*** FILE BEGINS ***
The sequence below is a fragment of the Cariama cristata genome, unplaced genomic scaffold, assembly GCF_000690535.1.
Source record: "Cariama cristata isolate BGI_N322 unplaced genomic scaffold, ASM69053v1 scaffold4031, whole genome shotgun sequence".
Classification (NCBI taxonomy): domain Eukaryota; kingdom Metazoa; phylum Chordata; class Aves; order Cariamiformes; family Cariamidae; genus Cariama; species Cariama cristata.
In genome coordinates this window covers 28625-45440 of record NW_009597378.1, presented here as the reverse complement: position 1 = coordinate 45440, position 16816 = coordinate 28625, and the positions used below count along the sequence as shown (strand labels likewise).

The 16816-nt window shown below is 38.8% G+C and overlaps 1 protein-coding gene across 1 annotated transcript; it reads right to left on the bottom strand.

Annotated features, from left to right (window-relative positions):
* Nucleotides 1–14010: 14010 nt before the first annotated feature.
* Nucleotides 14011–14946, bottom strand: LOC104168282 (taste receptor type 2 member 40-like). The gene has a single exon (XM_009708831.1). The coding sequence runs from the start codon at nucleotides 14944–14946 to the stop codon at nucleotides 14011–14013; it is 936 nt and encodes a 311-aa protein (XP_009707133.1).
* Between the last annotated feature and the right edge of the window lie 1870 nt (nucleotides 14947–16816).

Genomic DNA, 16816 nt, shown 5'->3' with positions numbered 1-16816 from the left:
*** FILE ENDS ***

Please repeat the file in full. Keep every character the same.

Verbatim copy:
The sequence below is a fragment of the Cariama cristata genome, unplaced genomic scaffold, assembly GCF_000690535.1.
Source record: "Cariama cristata isolate BGI_N322 unplaced genomic scaffold, ASM69053v1 scaffold4031, whole genome shotgun sequence".
Classification (NCBI taxonomy): domain Eukaryota; kingdom Metazoa; phylum Chordata; class Aves; order Cariamiformes; family Cariamidae; genus Cariama; species Cariama cristata.
In genome coordinates this window covers 28625-45440 of record NW_009597378.1, presented here as the reverse complement: position 1 = coordinate 45440, position 16816 = coordinate 28625, and the positions used below count along the sequence as shown (strand labels likewise).

The 16816-nt window shown below is 38.8% G+C and overlaps 1 protein-coding gene across 1 annotated transcript; it reads right to left on the bottom strand.

Annotated features, from left to right (window-relative positions):
* Nucleotides 1–14010: 14010 nt before the first annotated feature.
* Nucleotides 14011–14946, bottom strand: LOC104168282 (taste receptor type 2 member 40-like). The gene has a single exon (XM_009708831.1). The coding sequence runs from the start codon at nucleotides 14944–14946 to the stop codon at nucleotides 14011–14013; it is 936 nt and encodes a 311-aa protein (XP_009707133.1).
* Between the last annotated feature and the right edge of the window lie 1870 nt (nucleotides 14947–16816).

Genomic DNA, 16816 nt, shown 5'->3' with positions numbered 1-16816 from the left: